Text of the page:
Hernandez v. Siemens Corporation

Filing 20

ORDER GRANTING 4 Motion to Dismiss for Failure to State a Claim; DENYING 14 Motion for Leave to File; DENYING 15 Motion for Leave to File. Plaintiff Adam Hernandezs new amended complaint is due on October 31, 2016.This case is to remain open pending Plaintiffs filing of a new amended complaint. Signed by Judge Xavier Rodriguez. (wg)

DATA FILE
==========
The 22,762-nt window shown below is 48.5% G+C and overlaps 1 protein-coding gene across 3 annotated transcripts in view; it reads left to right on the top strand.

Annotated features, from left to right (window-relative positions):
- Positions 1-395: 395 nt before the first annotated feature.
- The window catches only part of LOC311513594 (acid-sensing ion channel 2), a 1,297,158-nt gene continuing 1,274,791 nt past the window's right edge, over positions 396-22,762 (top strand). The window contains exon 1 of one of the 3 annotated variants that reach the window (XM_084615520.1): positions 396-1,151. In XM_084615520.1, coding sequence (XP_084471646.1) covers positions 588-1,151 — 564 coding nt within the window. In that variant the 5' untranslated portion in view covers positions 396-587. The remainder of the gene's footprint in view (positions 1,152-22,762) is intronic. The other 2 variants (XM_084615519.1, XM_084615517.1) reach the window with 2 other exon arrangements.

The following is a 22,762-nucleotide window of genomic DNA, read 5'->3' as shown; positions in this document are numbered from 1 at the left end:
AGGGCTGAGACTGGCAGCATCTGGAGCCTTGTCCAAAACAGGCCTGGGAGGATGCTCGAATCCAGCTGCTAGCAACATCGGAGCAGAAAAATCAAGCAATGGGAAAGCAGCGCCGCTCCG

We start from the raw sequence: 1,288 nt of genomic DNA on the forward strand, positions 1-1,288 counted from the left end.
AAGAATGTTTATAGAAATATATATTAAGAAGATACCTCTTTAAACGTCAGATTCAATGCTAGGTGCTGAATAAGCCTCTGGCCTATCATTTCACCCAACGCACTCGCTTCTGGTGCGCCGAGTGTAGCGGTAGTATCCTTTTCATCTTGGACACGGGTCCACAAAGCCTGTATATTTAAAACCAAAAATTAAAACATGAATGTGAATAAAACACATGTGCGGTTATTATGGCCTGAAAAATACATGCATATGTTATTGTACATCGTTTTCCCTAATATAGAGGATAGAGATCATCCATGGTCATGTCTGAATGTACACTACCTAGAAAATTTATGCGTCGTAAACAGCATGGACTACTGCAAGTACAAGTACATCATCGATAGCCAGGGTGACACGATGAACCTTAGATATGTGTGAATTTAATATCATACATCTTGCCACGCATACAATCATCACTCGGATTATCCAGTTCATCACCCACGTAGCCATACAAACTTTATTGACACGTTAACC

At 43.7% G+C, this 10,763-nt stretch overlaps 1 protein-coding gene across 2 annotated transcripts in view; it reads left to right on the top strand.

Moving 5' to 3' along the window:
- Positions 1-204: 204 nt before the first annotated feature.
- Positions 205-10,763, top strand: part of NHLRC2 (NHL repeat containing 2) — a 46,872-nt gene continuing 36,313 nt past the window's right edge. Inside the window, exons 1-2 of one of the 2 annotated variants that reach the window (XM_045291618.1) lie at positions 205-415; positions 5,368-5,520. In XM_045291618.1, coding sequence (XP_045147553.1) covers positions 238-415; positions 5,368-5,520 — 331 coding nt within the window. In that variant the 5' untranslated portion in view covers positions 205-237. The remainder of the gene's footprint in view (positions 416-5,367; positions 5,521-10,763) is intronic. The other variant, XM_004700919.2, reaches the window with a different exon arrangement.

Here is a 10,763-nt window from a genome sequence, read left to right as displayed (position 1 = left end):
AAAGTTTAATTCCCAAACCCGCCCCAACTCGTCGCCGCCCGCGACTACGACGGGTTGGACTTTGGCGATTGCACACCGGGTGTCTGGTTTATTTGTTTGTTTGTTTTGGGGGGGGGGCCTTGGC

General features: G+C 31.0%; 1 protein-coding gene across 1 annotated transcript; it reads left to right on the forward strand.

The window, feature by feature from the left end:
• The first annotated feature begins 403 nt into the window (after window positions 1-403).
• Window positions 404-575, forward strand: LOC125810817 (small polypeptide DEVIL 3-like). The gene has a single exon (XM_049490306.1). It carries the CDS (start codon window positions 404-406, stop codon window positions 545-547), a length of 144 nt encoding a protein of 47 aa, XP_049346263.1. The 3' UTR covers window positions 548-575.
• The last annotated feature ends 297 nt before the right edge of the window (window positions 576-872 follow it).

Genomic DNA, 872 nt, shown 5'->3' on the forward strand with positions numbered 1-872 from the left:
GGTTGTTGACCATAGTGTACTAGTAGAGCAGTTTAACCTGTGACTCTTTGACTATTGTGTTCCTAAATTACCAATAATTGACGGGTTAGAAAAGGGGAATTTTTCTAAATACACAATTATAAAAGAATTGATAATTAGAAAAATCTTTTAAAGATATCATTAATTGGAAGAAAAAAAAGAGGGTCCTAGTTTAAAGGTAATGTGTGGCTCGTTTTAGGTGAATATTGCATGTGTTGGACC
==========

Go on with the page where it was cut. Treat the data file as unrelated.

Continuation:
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UNITED STATES DISTRICT COURT FOR THE WESTERN DISTRICT OF TEXAS SAN ANTONIO DIVISION ADAM HERNANDEZ Plaintiff, v. SIEMENS CORPORATION, Defendant, ' ' ' ' ' ' ' ' ' ' ' ' ' Civil Action No. SA-16-CV-539-XR ORDER On this date, the Court considered Defendant Siemens Corporation’s Motion to Dismiss (Docket no. 4), Plaintiff Adam Hernandez’s Motion to Continue (Docket no. 16), and Plaintiff’s Motions for Leave to File Amended Complaint and to Join Defendants (Docket nos. 9, 14, 15). After careful consideration, Defendant’s Motion to Dismiss is GRANTED WITH LEAVE TO AMEND. Plaintiff’s Motion to Continue (Docket no. 16) and Motions for Leave to File Amended Complaint (Docket nos. 9, 14, 15) are DENIED. BACKGROUND I. Facts 1 Plaintiff Adam Hernandez alleges that in February 2014, he was in Metropolitan Methodist Hospital in San Antonio “for medical treatment of an injury.” Docket no. 1 at 16. He claims that while being treated, he received an MRI from a machine designed, manufactured, and 1 The facts set forth in this order are taken from Hernandez’s original complaint, Docket no. 1 at 16–18, and his proposed amended complaint, Docket no. 9. Hernandez seeks leave to amend his original complaint to add new defendants, but the proposed amended complaint suffers from the same deficiencies as the original complaint—it fails to allege specific facts supporting a cause of action. For this reason, the Court considers the factual allegations of both complaints but denies Hernandez’s Motions for Leave to Amend, Docket nos. 14, 15. 1 marketed by Siemens. Id. at 17. His complaint says that he was “severely injured” by the MRI machine, which was “defectively designed, manufactured and marketed.” Id. at 17. He describes these injuries in his proposed amended complaint as “burns per attach medical records showing such injuries sustained at and immediately after the occasion of the Siemens MRI machine[’s] use on him,” 2 and says that these burns caused “severe permanent, painful, and disabling personal injuries resulting in damages sought in this lawsuit” Docket no. 9 at 2–3. II. Procedure Hernandez filed his original complaint in the 225th Judicial District Court of Bexar County on February 8, 2016. Docket no. 1 at 16. He alleged causes of action for negligence and gross negligence as defined in TEX. CIV. PRAC. & REM. CODE § 41.001(11), negligence under “Restatement (Second) of Torts as adopted by the Texas Supreme Court in 1969-1971,” and products liability under TEX. CIV. PRAC. & REM. CODE §§ 82.001–.005. Id. at 17. Siemens removed the action to this Court on the basis of diversity on June 13. Id. at 1–4. On June 20, Siemens filed its Motion to Dismiss. Docket no. 4. Hernandez filed no further pleadings until 16 days later when, on July 6, he filed a number of motions. Docket nos. 6–10. Hernandez sought leave to join as defendants additional corporate entities associated with Siemens, and leave to amend his complaint to reflect the joinder of these defendants. Docket nos. 6, 7, 9. The proposed amended complaint adds these defendants and includes minor stylistic changes that do not materially alter the underlying factual or legal allegations. Docket no. 9; see also supra footnote 1. In addition, Hernandez filed a motion to continue, seeking to postpone a ruling on Siemens’ motion to dismiss. Docket no. 10. Because none of these three motions 2 The only attachment to the proposed amended complaint is what appears to be a billing record from Metropolitan Methodist Hospital, listing the types of treatments and services administered to Hernandez. Docket no. 9-1. Included on this list is an MRI, but there is no description of the procedure or any alleged injuries suffered by Hernandez. Id. 2 contained the required proposed order, Hernandez refiled identical copies of them on July 8 with proposed orders attached. Docket nos. 14–16. Siemens then filed a reply to the motion to continue, treating it as an untimely response to the motion to dismiss, Docket no. 17, along with a response to Hernandez’s motions for leave, Docket no. 18. DISCUSSION I. Legal Standard “To survive a motion to dismiss, a complaint must contain sufficient factual matter, accepted as true, to ‘state a claim to relief that is plausible on its face.’” Ashcroft v. Iqbal, 556 U.S. 662, 678 (2009) (quoting Bell Atl. Corp. v. Twombly, 550 U.S. 544, 570 (2007)). A claim for relief must contain: (1) “a short and plain statement of the grounds for the court’s jurisdiction”; (2) “a short and plain statement of the claim showing that the pleader is entitled to the relief”; and (3) “a demand for the relief sought.” FED. R. CIV. P. 8(a). In considering a motion to dismiss under Rule 12(b)(6), all factual allegations from the complaint should be taken as true, and the facts are to be construed favorably to the plaintiff. Fernandez-Montez v. Allied Pilots Assoc., 987 F.2d 278, 284 (5th Cir. 1993). To survive a 12(b)(6) motion, a complaint must contain “more than labels and conclusions, and a formulaic recitation of the elements of a cause of action will not do.” Twombly, 550 U.S. at 555. Under this standard, a party will survive a motion to dismiss by raising “‘a reasonable expectation that discovery will reveal evidence of’ the necessary claims or elements.” In re S. Scrap Material Co., LLC, 541 F.3d 584, 587 (5th Cir. 2008) (quoting Twombly, 550 U.S. at 570). II. Analysis As an initial matter, the Court will address the timeliness of Hernandez’s response to the motion to dismiss. Siemens’ motion was filed on June 20. Docket no. 4. Hernandez’s response 3 was due on July 5. W.D. TEX. CIV. R. CV-7(e)(2); FED. R. CIV. P. 6. Hernandez did not file anything by this deadline. On July 6, however, he filed his motion for a continuance regarding the motion to dismiss. Docket nos. 10, 16. Though styled as a motion to continue, this motion addresses the merits of the motion to dismiss, and will be treated as a response. Moreover, because it was filed after the July 5 deadline, it is untimely, and the Court need not consider it. Still, regardless of whether it is considered, Siemens’ motion to dismiss should be granted. Siemens’ argues that the complaint does not allege sufficient facts to support a cause of action. Docket no. 4. In particular, Siemens argues that the only facts alleged by the complaint are that Hernandez was injured, that this injury was caused by the MRI machine, and that the MRI machine was defective. Id. at 4. Otherwise, Siemens characterizes Hernandez’s allegations as “barely qualify[ing] as labels and conclusions” that “do not even approach a ‘formulaic recitation of the elements’ which would be inadequate under the Federal Rules and Iqbal / Twombly.” Id. at 5. Hernandez’s allegations do not state a claim. As Siemens correctly points out, the factual allegations in the complaint are bare—the only material factual allegations in the complaint are that Hernandez was burned by a defective MRI machine manufactured by Siemens. The original complaint contains nothing more, while the proposed amended complaint recites statements of law interspersed with conclusory references to Siemens. See, e.g., Docket no. 9 at 6 (“Alternatively, ‘res ipsa loquitur’ is pled because such MRI product was at all times exclusively in the exclusive design, manufacture, possession and control of one or more of the two Siemens defendants until and/or continuing after its sale or lease, or delivery to Metropolitan Methodist Hospital and under Siemens sole inspection, maintenance, and control thereafter.”); see also id. 4 at 4–5. These allegations do not state a cause of action because at best, they are “labels and conclusions” which do not satisfy federal pleading standards. Twombly, 550 U.S. at 555. In a similar vein, Hernandez’s bare factual allegations, even if they alone could support certain elements of a cause of action, do not address all elements of the causes of action that Hernandez asserts. For example, with respect to his products liability claim, Hernandez does not include any allegations or facts relating to the existence of a safer alternative design, which is an essential element of that claim. TEX. CIV. PRAC. & REM. CODE § 82.005(a)(1). Similarly, on his negligence claims, Hernandez makes no allegations of conduct on the part of Siemens that indicates a subjective awareness of an extreme degree of risk. TEX. CIV. PRAC. & REM. CODE § 42.001(11). From this perspective, Hernandez’s allegations do not even amount to a “formulaic recitation of the elements of a cause of action” because they do not formulaically recite all of the elements of his causes of action. Hernandez, in his motion to continue, argues that the motion to dismiss is premature. Docket no. 16. Hernandez argues that he cannot be “expected to know or be able to identify or obtain the serial number and other identifications of what he believed to be the Siemens manufactured, designed, and/or marketed magnetic resonance imaging machine (MRI) which caused his injuries.” Id. As such, he argues that a ruling on Siemens’ motion to dismiss is premature until Siemens responds to certain discovery requests that will enable him to amend his complaint. Id. at 2–3. The Court is cognizant of the fact that this is a products liability case, which the Fifth Circuit has recognized as an “area of law where defendants are likely to exclusively possess the information relevant to making more detailed factual allegations.” Flagg v. Stryker Corp., 647 F. App’x 314, 318 (5th Cir. 2016). In Flagg, the plaintiff sued the manufacturers of a toe implant 5 under Louisiana products liability law based on his allegation that his implants broke a year after they were implanted. Id. at 315. The plaintiff’s complaint set forth a number of ways that the manufacturers’ “defective and unreasonably dangerous product” caused his injures, including that their shape and sizing was prone to breaking, that other materials had a better product life, and that the design and materials of the implant were adversely affected by the plaintiff’s body temperature once implanted. Id. at 317. The Fifth Circuit reversed the district court’s 12(b)(6) dismissal of the plaintiff’s defective design claims. Id. at 317–19. The Court put heavy stock in the plaintiff’s allegations of “precisely how the product failed and how that failure caused his injury” because they allowed it to “‘draw the reasonable inference that the [manufacturers] are liable for’ the damage [the plaintiff] suffered.” Id. at 318 (quoting Iqbal, 556 U.S. at 678). In a broader sense, the Court recognized that the manufacturer in products liability cases is often the party in control of the evidence, which can distinguish the discovery sought in these cases from the “fishing expeditions” that Twombly and Iqbal were meant to prevent. Id. at 318–19. Even taking note of Flagg’s generous view of discovery in a products liability case, Hernandez’s original and proposed amended complaints fail to state a claim. Unlike the plaintiff in Flagg, who set forth specific theories and facts explaining how the product was defectively designed, Hernandez makes only the conclusory allegation that the MRI machine was defectively designed without an explanation of the defect or how it caused his injury. See Steen v. Medtronic, Inc., 310-CV-936-L, 2010 WL 2573455, at *2 (N.D. Tex. June 25, 2010) (“Plaintiff simply states that Defendant manufactured and sold a defective and unsafe product. Plaintiff makes no factual allegations showing how the pacemaker was ‘defectively designed and unreasonably dangerous.’” (emphasis original)). Though a more relaxed view of the allegations may be appropriate in products liability cases, Hernandez’s complaint is so bare and imprecise 6 that it fails to state a claim even with the benefit of this relaxed view. For these reasons, to the extent that Hernandez motion to continue is construed as a motion rather than a response, it is denied. Hernandez fails to state a claim, and Siemens’ motion to dismiss should be granted as to the original and proposed amended complaints. In light of these concerns over pleading and the control of evidence in products liability cases, however, the Court hereby grants Hernandez leave to file a new amended complaint within 14 days of this order. For the reasons discussed herein, his proposed amended complaint, Docket no. 9, is insufficient. Accordingly, should he desire to amend, he must draft a new complaint that addresses the Court’s concerns over the factual sufficiency of his allegations. Any new complaint is due by October 31, 2016. CONCLUSION Defendant Siemens Corporation’s Motion to Dismiss (Docket no. 4) is GRANTED WITH LEAVE TO AMEND. Plaintiff Adam Hernandez’s new amended complaint is due on October 31, 2016. Plaintiff’s Motion to Continue (Docket no. 16) and Motions for Leave (Docket nos. 9, 14, 15) are DENIED. 3 This case is to remain open pending Plaintiff’s filing of a new amended complaint. It is so ORDERED. SIGNED this 17th day of October, 2016. _________________________________ XAVIER RODRIGUEZ UNITED STATES DISTRICT JUDGE 3 The Court notes that Hernandez’s Motions for Leave to file an amended complaint and to join new defendants are denied on the basis of the factual allegations in the proposed amended complaint. If Hernandez properly asserts a cause of action in his new amended complaint, the denial of these motions is without prejudice to his ability to seek joinder of additional Siemens defendants later on. 7